Continuous Verification and AI Can Drive Digital Banking Engagement

As the payments landscape continues to advance and evolve, the central tenet of authentication remains the same.

Let the right users in and keep the fraudsters out.

“Authentication practices have been in place for quite some time, and we’ve gotten pretty good at enforcing them. But we’re starting to see an evolution,” Kyle King, director of product management at NCR Voyix, told PYMNTS for the series “What’s Next in Payments: Authentication: What’s New and What’s Next?

As the threat of fraud continues to grow, financial institutions are exploring new methods to enhance security and protect their customers.

Traditionally, authentication relied on multifactor methods, with two-factor authentication being the standard. However, as fraudsters become more sophisticated, financial institutions are realizing that two factors alone may no longer be sufficient.

King explained that the payments and financial industries are now moving toward including additional factors, such as location-based identifiers and behavioral biometrics. This evolution — to a three-, even four-factor multifactor authentication workflow — aims to enhance security and ensure that fraudulent behavior can be detected and prevented before a transaction can occur.

“We’re starting to see the evolution of behavioral biometrics, and with this, we start to see financial institutions include three, maybe four of these factors in decisioning for fraudulent behavior or authentication at the front door,” he said.

While the introduction of additional authentication factors is crucial for security, it raises concerns about friction and user experience. After all, any extra step is, inherently, an extra step.

In today’s fast-paced, everything-instant world demarcated by convenience, an extra step can mean a lost customer.

That’s why adopting robust authentication methods that balance convenience and security is important.

Continuous Verification and the Evolution of Authentication

Financial institutions must strike a balance between implementing necessary security measures and not discouraging user engagement, and King noted that research has shown that users perceive an application as less secure if no friction is introduced at certain points.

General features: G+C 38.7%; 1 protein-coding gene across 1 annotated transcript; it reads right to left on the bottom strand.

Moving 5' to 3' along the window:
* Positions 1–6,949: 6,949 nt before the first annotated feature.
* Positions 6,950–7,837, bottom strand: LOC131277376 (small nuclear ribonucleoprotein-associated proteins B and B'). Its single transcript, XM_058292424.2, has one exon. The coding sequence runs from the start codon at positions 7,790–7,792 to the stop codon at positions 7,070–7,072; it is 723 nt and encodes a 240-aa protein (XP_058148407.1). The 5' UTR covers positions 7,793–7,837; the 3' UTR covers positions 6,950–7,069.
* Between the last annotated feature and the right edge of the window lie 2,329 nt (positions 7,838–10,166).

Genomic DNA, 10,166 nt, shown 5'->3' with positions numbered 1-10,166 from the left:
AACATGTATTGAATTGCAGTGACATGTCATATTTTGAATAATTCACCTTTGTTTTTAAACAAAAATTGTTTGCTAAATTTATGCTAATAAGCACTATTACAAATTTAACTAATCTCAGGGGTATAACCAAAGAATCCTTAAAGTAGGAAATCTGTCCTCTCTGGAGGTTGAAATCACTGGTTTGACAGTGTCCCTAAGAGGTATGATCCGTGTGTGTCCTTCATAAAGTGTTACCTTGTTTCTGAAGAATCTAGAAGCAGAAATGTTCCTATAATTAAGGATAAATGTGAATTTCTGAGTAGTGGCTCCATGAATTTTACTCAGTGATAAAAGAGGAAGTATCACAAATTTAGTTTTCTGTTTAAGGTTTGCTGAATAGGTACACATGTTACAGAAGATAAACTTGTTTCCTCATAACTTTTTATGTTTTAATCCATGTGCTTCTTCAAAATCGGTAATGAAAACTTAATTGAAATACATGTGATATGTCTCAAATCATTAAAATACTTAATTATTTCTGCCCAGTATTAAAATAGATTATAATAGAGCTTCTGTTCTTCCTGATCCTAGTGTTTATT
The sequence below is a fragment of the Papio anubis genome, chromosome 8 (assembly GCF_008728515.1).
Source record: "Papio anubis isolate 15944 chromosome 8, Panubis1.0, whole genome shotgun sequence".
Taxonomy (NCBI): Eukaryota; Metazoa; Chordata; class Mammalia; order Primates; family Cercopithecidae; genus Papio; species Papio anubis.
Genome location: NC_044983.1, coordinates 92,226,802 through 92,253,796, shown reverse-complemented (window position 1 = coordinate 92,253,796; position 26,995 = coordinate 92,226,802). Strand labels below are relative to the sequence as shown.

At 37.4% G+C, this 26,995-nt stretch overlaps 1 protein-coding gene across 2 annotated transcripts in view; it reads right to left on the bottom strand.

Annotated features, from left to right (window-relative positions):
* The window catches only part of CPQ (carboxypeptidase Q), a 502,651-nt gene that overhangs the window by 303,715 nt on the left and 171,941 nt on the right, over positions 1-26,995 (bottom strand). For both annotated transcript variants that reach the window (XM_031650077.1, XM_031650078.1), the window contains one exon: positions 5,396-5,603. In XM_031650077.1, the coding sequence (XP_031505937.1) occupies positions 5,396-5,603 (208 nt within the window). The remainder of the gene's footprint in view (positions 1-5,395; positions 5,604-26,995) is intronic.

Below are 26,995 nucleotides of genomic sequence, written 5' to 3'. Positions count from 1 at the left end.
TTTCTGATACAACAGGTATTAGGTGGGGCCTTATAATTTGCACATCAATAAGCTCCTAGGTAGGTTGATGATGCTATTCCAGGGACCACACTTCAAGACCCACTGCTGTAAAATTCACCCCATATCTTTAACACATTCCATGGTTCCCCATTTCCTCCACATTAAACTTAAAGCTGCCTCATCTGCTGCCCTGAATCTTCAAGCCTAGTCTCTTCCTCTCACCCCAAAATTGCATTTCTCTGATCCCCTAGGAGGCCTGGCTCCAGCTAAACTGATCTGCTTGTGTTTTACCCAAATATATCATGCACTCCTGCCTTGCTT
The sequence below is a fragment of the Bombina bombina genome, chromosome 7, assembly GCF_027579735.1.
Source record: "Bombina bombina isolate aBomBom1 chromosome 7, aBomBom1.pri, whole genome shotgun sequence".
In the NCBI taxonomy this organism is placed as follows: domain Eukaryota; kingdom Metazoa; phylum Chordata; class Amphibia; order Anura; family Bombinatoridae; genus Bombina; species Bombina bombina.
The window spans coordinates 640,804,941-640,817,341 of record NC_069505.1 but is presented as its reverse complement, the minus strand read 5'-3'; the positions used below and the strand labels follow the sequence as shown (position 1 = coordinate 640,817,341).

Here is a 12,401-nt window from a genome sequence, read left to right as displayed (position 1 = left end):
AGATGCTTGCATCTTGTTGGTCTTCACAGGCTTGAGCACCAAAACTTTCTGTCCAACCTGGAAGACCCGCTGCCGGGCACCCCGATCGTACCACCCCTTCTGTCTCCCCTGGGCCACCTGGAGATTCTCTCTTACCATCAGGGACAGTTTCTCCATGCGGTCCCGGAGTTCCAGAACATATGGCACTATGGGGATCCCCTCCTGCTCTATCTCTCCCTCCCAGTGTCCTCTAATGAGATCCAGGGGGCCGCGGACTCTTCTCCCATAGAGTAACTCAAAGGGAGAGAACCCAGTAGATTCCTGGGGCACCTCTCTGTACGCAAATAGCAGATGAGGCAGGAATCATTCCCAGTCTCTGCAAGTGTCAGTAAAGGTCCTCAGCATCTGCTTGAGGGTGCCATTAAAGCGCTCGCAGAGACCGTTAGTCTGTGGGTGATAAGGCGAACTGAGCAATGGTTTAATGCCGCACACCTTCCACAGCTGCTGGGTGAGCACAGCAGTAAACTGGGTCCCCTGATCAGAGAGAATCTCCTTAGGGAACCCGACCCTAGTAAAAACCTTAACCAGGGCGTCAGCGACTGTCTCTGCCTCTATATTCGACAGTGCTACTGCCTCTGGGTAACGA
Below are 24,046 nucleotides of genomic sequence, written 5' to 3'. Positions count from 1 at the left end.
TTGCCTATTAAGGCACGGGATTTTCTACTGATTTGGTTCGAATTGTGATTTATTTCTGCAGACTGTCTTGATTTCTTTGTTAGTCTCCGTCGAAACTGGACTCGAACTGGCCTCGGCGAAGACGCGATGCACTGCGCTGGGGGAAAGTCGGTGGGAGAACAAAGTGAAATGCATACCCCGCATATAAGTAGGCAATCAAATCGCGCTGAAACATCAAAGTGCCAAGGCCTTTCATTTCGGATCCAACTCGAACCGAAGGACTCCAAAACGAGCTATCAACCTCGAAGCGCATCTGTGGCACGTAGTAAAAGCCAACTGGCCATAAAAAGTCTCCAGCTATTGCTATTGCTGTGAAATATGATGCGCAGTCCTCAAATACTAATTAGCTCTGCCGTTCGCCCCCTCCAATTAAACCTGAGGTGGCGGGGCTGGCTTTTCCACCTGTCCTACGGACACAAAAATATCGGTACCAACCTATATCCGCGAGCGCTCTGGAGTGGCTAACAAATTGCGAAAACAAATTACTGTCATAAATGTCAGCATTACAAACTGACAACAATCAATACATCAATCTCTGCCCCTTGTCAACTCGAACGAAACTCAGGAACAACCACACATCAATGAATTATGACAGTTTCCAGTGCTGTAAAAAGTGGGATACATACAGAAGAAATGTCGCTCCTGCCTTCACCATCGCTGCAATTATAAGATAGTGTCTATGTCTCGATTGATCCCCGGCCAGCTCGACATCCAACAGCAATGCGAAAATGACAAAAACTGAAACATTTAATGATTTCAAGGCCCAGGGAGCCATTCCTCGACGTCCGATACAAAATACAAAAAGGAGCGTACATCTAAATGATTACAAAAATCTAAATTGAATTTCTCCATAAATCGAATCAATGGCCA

“With friction, we have to find the right balance,” he explained. “Where do we satisfy our risk threshold or where we want to be as far as our risk portfolio goes, but also how do we make sure that we’re not discouraging that engagement?”

There is nothing more important to maintaining user trust while mitigating fraud risks than finding the right balance.

If a high net worth individual goes to move a large sum of money, they would probably feel more comfortable if a little friction was put in place to validate they are who they say they are, King noted, adding that “they want to see friction, even if it’s just a popup saying, ‘Hey, we have already validated you using behavioral biometrics or location data, and we are good to proceed.’”

As the threat landscape continues to evolve, financial institutions must adapt their authentication methods to stay ahead of fraudsters by integrating new technologies including artificial intelligence and other emerging innovations that can help by introducing friction while also speeding up authentication processes.

“The intersection of technology and unique identification should be constant throughout the experience,” King explained. “When we start to talk about AI, there’s always this precursor of data. You’ve got to make sure you have the right amount of data, the quality of data that you need for AI to be efficient.”

The Role of Technology and AI Across Authentication and User Empowerment

Continuous verification, AI-driven processes, and a holistic approach to authentication are key elements in enhancing security and user experience. By embracing these advancements, financial institutions can create a future where customers can confidently engage in digital banking without compromising their security.

Financial institutions are using AI to move toward a continuous verification model, constantly monitoring user behavior and validating their actions throughout the platform. This approach not only prevents fraudulent transactions but also instills confidence in users by intercepting potential threats before they occur, King said.

Phishing attacks have seen a resurgence, with threat actors mimicking financial institutions’ websites and capturing users’ credentials and one-time passcodes. To combat these attacks, King explained that financial institutions need a programmatic AI solution that constantly monitors user sessions and detects any changes that may indicate a potential threat. This proactive approach is crucial in preventing account takeovers and protecting users’ sensitive information.

Continuous authentication goes beyond the initial identification process at the front door. Financial institutions are now focusing on continuously verifying users throughout their digital banking experience.

This approach ensures that any changes or suspicious activities are promptly detected, preventing account takeovers and unauthorized transactions. Additionally, continuous authentication empowers users by allowing them to have input in their preferred authentication methods, creating a bespoke approach tailored to their needs, King said.

He added that the ideal state of authentication in the future involves continuous verification, holistic approaches, and smart authentication processes driven by AI and data.

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